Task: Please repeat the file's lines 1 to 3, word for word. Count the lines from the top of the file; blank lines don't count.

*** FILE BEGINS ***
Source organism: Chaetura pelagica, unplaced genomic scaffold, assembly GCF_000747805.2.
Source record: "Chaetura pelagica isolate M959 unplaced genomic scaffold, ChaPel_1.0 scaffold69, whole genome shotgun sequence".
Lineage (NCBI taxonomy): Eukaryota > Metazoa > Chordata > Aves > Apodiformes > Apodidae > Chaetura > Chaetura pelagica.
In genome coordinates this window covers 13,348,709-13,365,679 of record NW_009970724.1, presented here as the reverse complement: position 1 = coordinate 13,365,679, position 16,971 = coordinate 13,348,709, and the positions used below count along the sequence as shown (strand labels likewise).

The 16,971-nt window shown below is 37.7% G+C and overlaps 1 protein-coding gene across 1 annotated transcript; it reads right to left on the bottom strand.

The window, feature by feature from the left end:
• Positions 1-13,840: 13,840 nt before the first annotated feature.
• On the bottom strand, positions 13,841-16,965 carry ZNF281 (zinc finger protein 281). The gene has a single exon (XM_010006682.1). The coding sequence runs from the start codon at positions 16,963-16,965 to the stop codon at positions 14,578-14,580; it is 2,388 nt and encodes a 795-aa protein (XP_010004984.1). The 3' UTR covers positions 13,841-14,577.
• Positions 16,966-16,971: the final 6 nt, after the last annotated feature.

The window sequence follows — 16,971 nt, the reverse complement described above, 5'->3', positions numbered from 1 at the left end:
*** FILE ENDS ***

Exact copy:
Source organism: Chaetura pelagica, unplaced genomic scaffold, assembly GCF_000747805.2.
Source record: "Chaetura pelagica isolate M959 unplaced genomic scaffold, ChaPel_1.0 scaffold69, whole genome shotgun sequence".
Lineage (NCBI taxonomy): Eukaryota > Metazoa > Chordata > Aves > Apodiformes > Apodidae > Chaetura > Chaetura pelagica.